- GDP (PPP):
- $20.1 billion
- 4.3% 5-year compound annual growth
- $2,373 per capita
- Inflation (CPI):
- Public Debt:
Togo’s economic freedom score is 55.3, making its economy the 118th freest in the 2023 Index. Its score is 1.9 points lower than last year. Togo is ranked 19th out of 47 countries in the Sub-Saharan Africa region, and its overall score is well below the world average.
Togo’s scores for business freedom, government spending, and freedom from corruption have declined over the past year. The weak judicial system increases investment risk. An opaque regulatory environment, coupled with a lack of policies designed to facilitate investment, discourages the emergence of a vibrant private sector and undermines economic progress.
French Togoland became Togo in 1960. General Gnassingbé Eyadema remained in power for almost four decades. Faure Gnassingbé, appointed to the presidency by the military in 2005 after his father died, was elected president later that year. His Union for the Republic dominates Togolese politics. In 2020, he won a fourth five-year term following a 2019 constitutional change permitting him to serve two additional terms. Commercial and subsistence agriculture employs about 60 percent of the labor force. Togo has one of West Africa’s few natural deep-water ports, and its secure territorial waters are a relatively safe zone for international shippers.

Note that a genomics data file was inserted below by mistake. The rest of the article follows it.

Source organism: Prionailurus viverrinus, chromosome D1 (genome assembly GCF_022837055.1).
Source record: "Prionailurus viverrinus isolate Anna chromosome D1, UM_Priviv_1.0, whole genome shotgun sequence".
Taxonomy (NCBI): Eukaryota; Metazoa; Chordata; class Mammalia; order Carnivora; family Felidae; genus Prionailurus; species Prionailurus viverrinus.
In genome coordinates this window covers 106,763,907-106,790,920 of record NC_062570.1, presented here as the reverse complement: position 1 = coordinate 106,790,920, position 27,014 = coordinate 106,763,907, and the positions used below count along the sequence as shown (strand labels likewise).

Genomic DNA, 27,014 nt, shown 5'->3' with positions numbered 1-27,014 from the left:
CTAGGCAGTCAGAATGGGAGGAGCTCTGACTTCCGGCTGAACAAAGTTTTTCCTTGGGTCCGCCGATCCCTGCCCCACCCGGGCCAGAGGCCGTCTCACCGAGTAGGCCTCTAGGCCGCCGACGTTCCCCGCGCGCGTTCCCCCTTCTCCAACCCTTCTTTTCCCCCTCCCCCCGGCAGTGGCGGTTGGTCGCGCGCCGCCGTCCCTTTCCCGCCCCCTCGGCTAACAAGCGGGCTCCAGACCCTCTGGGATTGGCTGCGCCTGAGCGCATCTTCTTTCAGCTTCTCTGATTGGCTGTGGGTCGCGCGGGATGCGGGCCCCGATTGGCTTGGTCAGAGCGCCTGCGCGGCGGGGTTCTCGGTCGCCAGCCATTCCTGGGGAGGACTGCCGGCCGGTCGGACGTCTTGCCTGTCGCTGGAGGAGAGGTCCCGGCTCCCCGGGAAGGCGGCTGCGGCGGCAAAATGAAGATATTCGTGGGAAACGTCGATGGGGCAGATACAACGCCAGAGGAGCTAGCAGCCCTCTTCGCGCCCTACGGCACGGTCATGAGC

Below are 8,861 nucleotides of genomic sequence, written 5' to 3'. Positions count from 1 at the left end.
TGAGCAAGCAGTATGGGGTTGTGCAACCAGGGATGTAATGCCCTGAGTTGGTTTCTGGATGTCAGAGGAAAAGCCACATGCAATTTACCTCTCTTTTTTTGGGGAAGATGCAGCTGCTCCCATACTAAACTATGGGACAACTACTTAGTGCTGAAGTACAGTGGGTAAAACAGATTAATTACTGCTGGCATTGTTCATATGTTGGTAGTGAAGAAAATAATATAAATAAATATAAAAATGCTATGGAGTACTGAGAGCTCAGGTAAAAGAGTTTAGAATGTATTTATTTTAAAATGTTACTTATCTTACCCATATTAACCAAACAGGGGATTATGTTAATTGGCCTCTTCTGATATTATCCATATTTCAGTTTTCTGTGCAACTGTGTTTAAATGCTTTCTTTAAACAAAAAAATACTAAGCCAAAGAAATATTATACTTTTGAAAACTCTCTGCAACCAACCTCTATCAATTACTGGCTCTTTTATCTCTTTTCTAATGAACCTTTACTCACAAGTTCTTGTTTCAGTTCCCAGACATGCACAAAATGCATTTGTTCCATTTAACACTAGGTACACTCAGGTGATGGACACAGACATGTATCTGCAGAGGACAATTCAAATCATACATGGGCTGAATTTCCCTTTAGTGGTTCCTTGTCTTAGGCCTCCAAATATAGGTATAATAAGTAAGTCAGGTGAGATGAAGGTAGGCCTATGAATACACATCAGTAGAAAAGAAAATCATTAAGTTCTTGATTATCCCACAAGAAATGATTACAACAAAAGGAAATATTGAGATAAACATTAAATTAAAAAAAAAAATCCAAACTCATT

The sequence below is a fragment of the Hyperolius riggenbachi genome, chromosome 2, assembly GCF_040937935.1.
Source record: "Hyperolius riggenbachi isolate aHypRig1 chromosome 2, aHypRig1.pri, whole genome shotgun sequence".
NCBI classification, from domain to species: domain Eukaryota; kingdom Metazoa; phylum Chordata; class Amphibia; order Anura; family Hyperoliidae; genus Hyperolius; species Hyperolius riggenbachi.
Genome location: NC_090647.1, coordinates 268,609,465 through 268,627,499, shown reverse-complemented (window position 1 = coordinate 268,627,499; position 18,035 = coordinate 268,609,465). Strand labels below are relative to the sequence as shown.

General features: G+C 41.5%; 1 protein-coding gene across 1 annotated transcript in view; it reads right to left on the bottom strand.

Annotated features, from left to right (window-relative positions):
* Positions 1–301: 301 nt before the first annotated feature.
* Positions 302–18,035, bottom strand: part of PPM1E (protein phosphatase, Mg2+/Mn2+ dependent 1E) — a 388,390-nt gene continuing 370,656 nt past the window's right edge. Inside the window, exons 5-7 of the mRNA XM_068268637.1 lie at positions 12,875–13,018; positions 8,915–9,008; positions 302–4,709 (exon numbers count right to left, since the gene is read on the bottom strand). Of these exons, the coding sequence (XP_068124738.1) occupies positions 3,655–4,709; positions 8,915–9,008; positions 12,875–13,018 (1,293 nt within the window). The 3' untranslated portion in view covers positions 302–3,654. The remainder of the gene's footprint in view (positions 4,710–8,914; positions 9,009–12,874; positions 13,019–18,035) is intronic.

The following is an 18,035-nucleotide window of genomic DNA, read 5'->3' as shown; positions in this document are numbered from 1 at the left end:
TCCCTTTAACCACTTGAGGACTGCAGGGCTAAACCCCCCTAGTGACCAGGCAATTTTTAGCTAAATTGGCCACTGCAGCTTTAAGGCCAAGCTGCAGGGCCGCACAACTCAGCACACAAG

Rule of Law
The overall rule of law is weak in Togo. The country’s property rights score is below the world average; its judicial effectiveness score is below the world average; and its government integrity score is below the world average.
The top individual and corporate tax rates are, respectively, 45 percent and 27 percent. The tax burden equals 15.0 percent of GDP. Three-year government spending and budget balance averages are, respectively, 20.7 percent and –3.7 percent of GDP. Public debt equals 63.7 percent of GDP.
Measures to improve the entrepreneurial environment have been considered but have not been implemented effectively. The overall business environment remains very burdensome. The labor market is underdeveloped, and informal labor activity remains substantial. Monetary stability has been fragile, and inflationary pressures continue.
The trade-weighted average tariff rate is 11.4 percent, and nontariff barriers further limit trade. Investment is permitted in certain sectors and is screened on a case-by-case basis. The underdeveloped banking system remains subject to government influence and suffers from a lack of liquidity.